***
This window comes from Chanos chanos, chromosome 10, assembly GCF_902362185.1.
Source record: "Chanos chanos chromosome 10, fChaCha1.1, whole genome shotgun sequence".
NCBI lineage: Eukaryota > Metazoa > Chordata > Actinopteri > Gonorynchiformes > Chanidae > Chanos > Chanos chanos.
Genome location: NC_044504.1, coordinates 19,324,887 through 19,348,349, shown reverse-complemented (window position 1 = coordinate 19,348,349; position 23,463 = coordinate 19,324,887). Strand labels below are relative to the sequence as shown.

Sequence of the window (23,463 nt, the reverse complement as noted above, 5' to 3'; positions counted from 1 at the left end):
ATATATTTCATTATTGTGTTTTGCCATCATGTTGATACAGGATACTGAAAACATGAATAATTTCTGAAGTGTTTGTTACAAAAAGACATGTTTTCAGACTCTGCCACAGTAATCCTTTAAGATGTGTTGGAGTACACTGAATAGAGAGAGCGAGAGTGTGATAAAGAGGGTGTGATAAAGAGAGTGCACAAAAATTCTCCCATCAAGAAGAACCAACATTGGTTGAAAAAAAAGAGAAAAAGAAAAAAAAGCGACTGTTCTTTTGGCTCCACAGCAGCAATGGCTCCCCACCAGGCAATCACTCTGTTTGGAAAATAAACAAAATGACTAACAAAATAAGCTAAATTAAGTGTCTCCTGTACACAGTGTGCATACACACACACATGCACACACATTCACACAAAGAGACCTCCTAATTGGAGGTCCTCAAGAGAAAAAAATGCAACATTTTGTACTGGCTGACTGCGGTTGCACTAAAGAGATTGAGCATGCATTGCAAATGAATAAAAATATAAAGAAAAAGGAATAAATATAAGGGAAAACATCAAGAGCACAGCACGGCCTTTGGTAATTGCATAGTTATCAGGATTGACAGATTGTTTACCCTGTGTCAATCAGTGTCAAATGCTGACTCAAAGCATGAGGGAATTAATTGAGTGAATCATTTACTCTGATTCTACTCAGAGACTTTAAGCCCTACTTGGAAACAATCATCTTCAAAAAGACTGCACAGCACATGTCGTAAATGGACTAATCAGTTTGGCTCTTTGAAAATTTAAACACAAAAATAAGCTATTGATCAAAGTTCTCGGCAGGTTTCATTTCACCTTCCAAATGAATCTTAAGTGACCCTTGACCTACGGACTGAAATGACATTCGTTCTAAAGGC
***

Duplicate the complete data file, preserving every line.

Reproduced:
This window comes from Chanos chanos, chromosome 10, assembly GCF_902362185.1.
Source record: "Chanos chanos chromosome 10, fChaCha1.1, whole genome shotgun sequence".
NCBI lineage: Eukaryota > Metazoa > Chordata > Actinopteri > Gonorynchiformes > Chanidae > Chanos > Chanos chanos.
Genome location: NC_044504.1, coordinates 19,324,887 through 19,348,349, shown reverse-complemented (window position 1 = coordinate 19,348,349; position 23,463 = coordinate 19,324,887). Strand labels below are relative to the sequence as shown.

Sequence of the window (23,463 nt, the reverse complement as noted above, 5' to 3'; positions counted from 1 at the left end):
ATATATTTCATTATTGTGTTTTGCCATCATGTTGATACAGGATACTGAAAACATGAATAATTTCTGAAGTGTTTGTTACAAAAAGACATGTTTTCAGACTCTGCCACAGTAATCCTTTAAGATGTGTTGGAGTACACTGAATAGAGAGAGCGAGAGTGTGATAAAGAGGGTGTGATAAAGAGAGTGCACAAAAATTCTCCCATCAAGAAGAACCAACATTGGTTGAAAAAAAAGAGAAAAAGAAAAAAAAGCGACTGTTCTTTTGGCTCCACAGCAGCAATGGCTCCCCACCAGGCAATCACTCTGTTTGGAAAATAAACAAAATGACTAACAAAATAAGCTAAATTAAGTGTCTCCTGTACACAGTGTGCATACACACACACATGCACACACATTCACACAAAGAGACCTCCTAATTGGAGGTCCTCAAGAGAAAAAAATGCAACATTTTGTACTGGCTGACTGCGGTTGCACTAAAGAGATTGAGCATGCATTGCAAATGAATAAAAATATAAAGAAAAAGGAATAAATATAAGGGAAAACATCAAGAGCACAGCACGGCCTTTGGTAATTGCATAGTTATCAGGATTGACAGATTGTTTACCCTGTGTCAATCAGTGTCAAATGCTGACTCAAAGCATGAGGGAATTAATTGAGTGAATCATTTACTCTGATTCTACTCAGAGACTTTAAGCCCTACTTGGAAACAATCATCTTCAAAAAGACTGCACAGCACATGTCGTAAATGGACTAATCAGTTTGGCTCTTTGAAAATTTAAACACAAAAATAAGCTATTGATCAAAGTTCTCGGCAGGTTTCATTTCACCTTCCAAATGAATCTTAAGTGACCCTTGACCTACGGACTGAAATGACATTCGTTCTAAAGGC